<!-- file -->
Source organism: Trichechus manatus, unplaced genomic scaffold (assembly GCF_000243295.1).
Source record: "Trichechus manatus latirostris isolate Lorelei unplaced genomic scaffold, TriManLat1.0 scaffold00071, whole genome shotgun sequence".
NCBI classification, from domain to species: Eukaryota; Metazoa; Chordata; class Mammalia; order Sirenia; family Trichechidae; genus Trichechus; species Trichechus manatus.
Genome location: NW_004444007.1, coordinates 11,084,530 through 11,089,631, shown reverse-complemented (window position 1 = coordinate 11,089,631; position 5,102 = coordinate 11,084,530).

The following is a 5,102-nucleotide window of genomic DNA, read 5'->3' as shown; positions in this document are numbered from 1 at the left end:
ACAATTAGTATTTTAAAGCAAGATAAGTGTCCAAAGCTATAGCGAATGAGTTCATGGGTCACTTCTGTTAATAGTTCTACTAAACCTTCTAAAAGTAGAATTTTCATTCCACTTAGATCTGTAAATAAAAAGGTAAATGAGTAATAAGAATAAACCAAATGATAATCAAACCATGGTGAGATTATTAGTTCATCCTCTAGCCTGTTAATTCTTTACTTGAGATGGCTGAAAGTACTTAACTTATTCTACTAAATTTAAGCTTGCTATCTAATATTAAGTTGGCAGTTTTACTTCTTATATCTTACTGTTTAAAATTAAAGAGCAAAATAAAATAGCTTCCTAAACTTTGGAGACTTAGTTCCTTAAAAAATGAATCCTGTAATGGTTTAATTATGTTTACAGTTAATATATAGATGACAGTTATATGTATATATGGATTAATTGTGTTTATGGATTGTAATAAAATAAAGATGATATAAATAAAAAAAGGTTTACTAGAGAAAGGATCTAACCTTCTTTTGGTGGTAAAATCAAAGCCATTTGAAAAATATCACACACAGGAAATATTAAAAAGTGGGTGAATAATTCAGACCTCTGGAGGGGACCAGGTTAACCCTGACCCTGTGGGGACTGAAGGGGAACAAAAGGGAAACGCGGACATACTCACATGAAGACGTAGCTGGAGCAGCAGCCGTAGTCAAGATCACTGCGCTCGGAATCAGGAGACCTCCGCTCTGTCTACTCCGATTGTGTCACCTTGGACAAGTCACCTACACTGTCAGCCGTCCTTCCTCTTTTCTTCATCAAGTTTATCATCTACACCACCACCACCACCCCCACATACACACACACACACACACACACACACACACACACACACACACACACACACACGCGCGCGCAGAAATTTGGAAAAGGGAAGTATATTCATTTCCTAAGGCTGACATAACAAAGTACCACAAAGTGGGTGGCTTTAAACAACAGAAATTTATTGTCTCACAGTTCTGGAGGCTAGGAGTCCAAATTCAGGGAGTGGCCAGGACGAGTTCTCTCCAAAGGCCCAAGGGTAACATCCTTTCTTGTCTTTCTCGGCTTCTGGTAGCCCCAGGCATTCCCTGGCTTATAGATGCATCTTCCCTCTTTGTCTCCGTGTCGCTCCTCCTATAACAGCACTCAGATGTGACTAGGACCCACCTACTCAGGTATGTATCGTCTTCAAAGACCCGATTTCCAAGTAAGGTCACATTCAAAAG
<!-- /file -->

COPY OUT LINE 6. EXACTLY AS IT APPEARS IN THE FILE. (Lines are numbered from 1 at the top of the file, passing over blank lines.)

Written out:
ACAATTAGTATTTTAAAGCAAGATAAGTGTCCAAAGCTATAGCGAATGAGTTCATGGGTCACTTCTGTTAATAGTTCTACTAAACCTTCTAAAAGTAGAATTTTCATTCCACTTAGATCTGTAAATAAAAAGGTAAATGAGTAATAAGAATAAACCAAATGATAATCAAACCATGGTGAGATTATTAGTTCATCCTCTAGCCTGTTAATTCTTTACTTGAGATGGCTGAAAGTACTTAACTTATTCTACTAAATTTAAGCTTGCTATCTAATATTAAGTTGGCAGTTTTACTTCTTATATCTTACTGTTTAAAATTAAAGAGCAAAATAAAATAGCTTCCTAAACTTTGGAGACTTAGTTCCTTAAAAAATGAATCCTGTAATGGTTTAATTATGTTTACAGTTAATATATAGATGACAGTTATATGTATATATGGATTAATTGTGTTTATGGATTGTAATAAAATAAAGATGATATAAATAAAAAAAGGTTTACTAGAGAAAGGATCTAACCTTCTTTTGGTGGTAAAATCAAAGCCATTTGAAAAATATCACACACAGGAAATATTAAAAAGTGGGTGAATAATTCAGACCTCTGGAGGGGACCAGGTTAACCCTGACCCTGTGGGGACTGAAGGGGAACAAAAGGGAAACGCGGACATACTCACATGAAGACGTAGCTGGAGCAGCAGCCGTAGTCAAGATCACTGCGCTCGGAATCAGGAGACCTCCGCTCTGTCTACTCCGATTGTGTCACCTTGGACAAGTCACCTACACTGTCAGCCGTCCTTCCTCTTTTCTTCATCAAGTTTATCATCTACACCACCACCACCACCCCCACATACACACACACACACACACACACACACACACACACACACACACACACACACACGCGCGCGCAGAAATTTGGAAAAGGGAAGTATATTCATTTCCTAAGGCTGACATAACAAAGTACCACAAAGTGGGTGGCTTTAAACAACAGAAATTTATTGTCTCACAGTTCTGGAGGCTAGGAGTCCAAATTCAGGGAGTGGCCAGGACGAGTTCTCTCCAAAGGCCCAAGGGTAACATCCTTTCTTGTCTTTCTCGGCTTCTGGTAGCCCCAGGCATTCCCTGGCTTATAGATGCATCTTCCCTCTTTGTCTCCGTGTCGCTCCTCCTATAACAGCACTCAGATGTGACTAGGACCCACCTACTCAGGTATGTATCGTCTTCAAAGACCCGATTTCCAAGTAAGGTCACATTCAAAAG